Your demonstration is more in line with Exponent’s 1st set of “generic” curves, and maybe also with the rubbed ball curve, but how do we objectively conclude that Exponent’s first set of curves, or your curve, are more right than the 2nd set? If there aren’t definitive grounds to reject that more slowly equilibriating set of curves, is it too much trouble to update your simulation to show those too?

    • Great questions and comments.

      First, as I’ve said before, it’s hard to get incredible precision here, by nature. Second, I started this process trying to demonstrate that *based on Exponent’s other experiments* they reached the wrong conclusion because of their analytical methods. With that said…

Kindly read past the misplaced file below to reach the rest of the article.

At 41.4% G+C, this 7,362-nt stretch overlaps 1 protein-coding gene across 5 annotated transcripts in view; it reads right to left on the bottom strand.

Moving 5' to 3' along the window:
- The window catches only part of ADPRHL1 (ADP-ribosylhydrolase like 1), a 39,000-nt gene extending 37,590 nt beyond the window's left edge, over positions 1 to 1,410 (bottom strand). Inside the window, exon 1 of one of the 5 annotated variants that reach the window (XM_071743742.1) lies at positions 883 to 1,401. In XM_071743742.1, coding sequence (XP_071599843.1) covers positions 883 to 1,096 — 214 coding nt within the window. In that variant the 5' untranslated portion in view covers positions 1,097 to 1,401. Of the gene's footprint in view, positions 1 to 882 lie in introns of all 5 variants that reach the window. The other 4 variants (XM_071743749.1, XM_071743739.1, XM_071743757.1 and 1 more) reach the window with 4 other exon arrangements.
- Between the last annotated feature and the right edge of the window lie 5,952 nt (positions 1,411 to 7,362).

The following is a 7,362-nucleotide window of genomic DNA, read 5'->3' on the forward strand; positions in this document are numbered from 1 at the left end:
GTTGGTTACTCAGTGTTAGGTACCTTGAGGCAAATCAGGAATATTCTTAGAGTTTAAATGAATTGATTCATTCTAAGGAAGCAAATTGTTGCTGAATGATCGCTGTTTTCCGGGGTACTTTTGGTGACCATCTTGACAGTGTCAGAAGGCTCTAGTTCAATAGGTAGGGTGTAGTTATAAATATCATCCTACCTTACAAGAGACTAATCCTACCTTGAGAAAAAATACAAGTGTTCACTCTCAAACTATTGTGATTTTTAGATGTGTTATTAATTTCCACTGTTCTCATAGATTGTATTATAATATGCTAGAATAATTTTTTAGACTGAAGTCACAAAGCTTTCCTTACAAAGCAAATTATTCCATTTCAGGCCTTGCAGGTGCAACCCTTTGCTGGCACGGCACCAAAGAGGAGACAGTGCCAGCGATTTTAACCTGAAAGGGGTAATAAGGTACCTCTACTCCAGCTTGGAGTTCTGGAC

You are actually asking about the area that I’m the least confident in the model, given that I based it off figure 22 from Exponent. I took their curve and reverse engineered the temperature increase they used (by using the IDL to solve for temperature). I’m more concerned if Exponent’s experiment is valid/repeatable — I’ve actually been trying to find other sources who have produced transient results to test this. As a rough approximation, the YouTube channel “MIT Pats Fan” brought brought an 11.05 ball back into a 74 degree room for it to return to 12.5 PSI.

      -After 5 minutes, it re-calibrated by 50%. After 10 minutes it was about 69% of the way back.
      -He then did a 13.5 PSI ball which re-calibrated by 43% in the first 5 minutes and after 10 minutes was about 58% of the way back.